cooked
Causes output from query commands to be "cooked", so that variables which are recognized by ntpq will have their values reformatted for human consumption. Variables which ntpq thinks should have a decodable value but didn't are marked with a trailing ‘?’.
debug [more | less | off]
With no argument, displays the current debug level. Otherwise, the debug level is changed to the indicated level.
delay milliseconds
Specify a time interval to be added to timestamps included in requests which require authentication. This is used to enable (unreliable) server reconfiguration over long delay network paths or between machines whose clocks are unsynchronized. Actually the server does not now require timestamps in authenticated requests, so this command may be obsolete.
exit
Exit ntpq.
host hostname
Set the host to which future queries will be sent. hostname may be either a host name or a numeric address.
hostnames [yes | no]
If yes is specified, host names are printed in information displays. If no is specified, numeric addresses are printed instead. The default is yes, unless modified using the command line -n switch.
keyid keyid
This command allows the specification of a key number to be used to authenticate configuration requests. This must correspond to the controlkey key number the server has been configured to use for this purpose.
keytype [md5 | OpenSSLDigestType]
Specify the type of key to use for authenticating requests. md5 is alway supported. If ntpq was built with OpenSSL support, any digest type supported by OpenSSL can also be provided. If no argument is given, the current keytype is displayed.
ntpversion [1 | 2 | 3 | 4]
Sets the NTP version number which ntpq claims in packets. Defaults to 3, and note that mode 6 control messages (and modes, for that matter) didn't exist in NTP version 1. There appear to be no servers left which demand version 1. With no argument, displays the current NTP version that will be used when communicating with servers.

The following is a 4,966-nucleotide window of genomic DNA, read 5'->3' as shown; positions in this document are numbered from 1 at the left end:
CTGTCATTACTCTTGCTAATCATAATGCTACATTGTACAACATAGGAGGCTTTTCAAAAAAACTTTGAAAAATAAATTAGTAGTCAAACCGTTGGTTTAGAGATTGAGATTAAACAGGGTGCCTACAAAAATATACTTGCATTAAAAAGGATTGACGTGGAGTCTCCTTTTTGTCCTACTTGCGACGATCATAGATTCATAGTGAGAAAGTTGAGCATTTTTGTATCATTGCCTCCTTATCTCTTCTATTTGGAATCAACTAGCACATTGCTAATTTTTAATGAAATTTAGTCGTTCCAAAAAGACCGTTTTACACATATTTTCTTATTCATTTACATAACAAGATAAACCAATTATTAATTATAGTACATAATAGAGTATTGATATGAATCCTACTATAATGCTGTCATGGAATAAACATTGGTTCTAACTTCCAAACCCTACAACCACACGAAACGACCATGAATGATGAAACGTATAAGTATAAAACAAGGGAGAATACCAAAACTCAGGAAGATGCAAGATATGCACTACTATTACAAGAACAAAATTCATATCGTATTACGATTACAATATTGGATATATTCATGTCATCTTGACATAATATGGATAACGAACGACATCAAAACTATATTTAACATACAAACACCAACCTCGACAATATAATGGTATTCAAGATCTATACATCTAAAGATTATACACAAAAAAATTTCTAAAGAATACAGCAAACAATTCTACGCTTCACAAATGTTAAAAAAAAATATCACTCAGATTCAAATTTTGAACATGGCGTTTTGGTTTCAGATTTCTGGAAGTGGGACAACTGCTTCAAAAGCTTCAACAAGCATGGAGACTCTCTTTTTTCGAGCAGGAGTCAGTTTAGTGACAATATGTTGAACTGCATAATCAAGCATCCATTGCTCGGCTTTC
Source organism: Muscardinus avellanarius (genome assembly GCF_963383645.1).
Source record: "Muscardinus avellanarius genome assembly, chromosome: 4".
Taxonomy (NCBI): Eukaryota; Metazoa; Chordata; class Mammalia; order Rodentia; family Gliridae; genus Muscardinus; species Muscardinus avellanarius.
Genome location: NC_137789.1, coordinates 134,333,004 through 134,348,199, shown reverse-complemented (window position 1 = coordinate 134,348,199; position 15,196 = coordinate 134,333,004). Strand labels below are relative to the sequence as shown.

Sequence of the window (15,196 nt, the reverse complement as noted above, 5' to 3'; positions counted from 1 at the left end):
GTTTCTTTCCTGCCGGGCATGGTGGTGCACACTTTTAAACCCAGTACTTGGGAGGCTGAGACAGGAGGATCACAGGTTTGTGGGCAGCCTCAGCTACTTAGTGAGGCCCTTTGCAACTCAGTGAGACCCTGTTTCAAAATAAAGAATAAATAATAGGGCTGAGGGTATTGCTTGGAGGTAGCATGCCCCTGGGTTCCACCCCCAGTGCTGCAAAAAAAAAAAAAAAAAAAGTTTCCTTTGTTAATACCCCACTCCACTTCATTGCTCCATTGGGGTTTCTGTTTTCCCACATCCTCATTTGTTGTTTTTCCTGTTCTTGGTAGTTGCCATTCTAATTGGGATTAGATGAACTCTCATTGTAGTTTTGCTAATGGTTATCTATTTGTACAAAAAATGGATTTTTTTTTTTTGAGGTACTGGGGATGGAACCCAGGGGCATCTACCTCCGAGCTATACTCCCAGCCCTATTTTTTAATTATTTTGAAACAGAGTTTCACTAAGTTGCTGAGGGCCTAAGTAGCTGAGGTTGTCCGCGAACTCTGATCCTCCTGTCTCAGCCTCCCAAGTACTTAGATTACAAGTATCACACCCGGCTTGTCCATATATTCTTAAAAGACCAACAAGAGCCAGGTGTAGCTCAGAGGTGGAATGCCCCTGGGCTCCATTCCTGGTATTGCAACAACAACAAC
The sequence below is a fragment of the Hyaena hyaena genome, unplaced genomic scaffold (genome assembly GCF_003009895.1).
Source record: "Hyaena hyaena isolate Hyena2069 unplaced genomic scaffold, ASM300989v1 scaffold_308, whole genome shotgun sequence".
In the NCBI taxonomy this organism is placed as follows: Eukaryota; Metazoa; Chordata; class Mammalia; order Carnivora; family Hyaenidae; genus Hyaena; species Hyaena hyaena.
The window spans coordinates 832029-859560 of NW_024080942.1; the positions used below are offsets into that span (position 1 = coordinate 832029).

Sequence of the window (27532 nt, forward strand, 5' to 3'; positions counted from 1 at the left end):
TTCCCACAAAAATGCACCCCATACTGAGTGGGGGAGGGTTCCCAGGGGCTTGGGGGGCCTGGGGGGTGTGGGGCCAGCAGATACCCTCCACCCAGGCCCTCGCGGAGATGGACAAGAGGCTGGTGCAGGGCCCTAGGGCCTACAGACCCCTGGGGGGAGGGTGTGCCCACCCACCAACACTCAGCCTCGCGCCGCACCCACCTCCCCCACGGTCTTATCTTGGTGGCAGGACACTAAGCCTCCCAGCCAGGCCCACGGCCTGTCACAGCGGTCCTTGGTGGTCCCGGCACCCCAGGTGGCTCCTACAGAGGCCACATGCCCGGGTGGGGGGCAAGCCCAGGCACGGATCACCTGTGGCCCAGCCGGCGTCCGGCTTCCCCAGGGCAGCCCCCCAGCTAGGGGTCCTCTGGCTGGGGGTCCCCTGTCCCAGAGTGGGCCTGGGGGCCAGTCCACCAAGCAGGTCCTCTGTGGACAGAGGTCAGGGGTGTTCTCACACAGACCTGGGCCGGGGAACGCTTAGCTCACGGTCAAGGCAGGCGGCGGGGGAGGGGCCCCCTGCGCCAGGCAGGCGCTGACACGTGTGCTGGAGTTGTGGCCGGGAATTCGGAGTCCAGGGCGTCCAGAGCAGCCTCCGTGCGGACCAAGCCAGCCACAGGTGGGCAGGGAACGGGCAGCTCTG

passwd
This command prompts you to type in a password (which will not be echoed) which will be used to authenticate configuration requests. The password must correspond to the key configured for use by the NTP server for this purpose if such requests are to be successful.
quit
Exit ntpq.
raw
Causes all output from query commands is printed as received from the remote server. The only formating/interpretation done on the data is to transform nonascii data into a printable (but barely understandable) form.
timeout milliseconds
Specify a timeout period for responses to server queries. The default is about 5000 milliseconds. Note that since ntpq retries each query once after a timeout, the total waiting time for a timeout will be twice the timeout value set.
version
Print the version of the ntpq program.

Control Message Commands

Association IDs are used to identify system, peer and clock variables. System variables are assigned an association ID of zero and system name space, while each association is assigned a nonzero association ID and peer namespace. Most control commands send a single mode-6 message to the server and expect a single response message. The exceptions are the peers command, which sends a series of messages, and the mreadlist and mreadvar commands, which iterate over a range of associations.

associations

Display a list of mobilized associations in the form:

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authinfo
Display the authentication statistics.
clockvar assocID [name[=value] [] ...]
cv assocID [name[=value] [] ...]
Display a list of clock variables for those associations supporting a reference clock.
:config [...]
Send the remainder of the command line, including whitespace, to the server as a run-time configuration command in the same format as a line in the configuration file. This command is experimental until further notice and clarification. Authentication is of course required.
config-from-file filename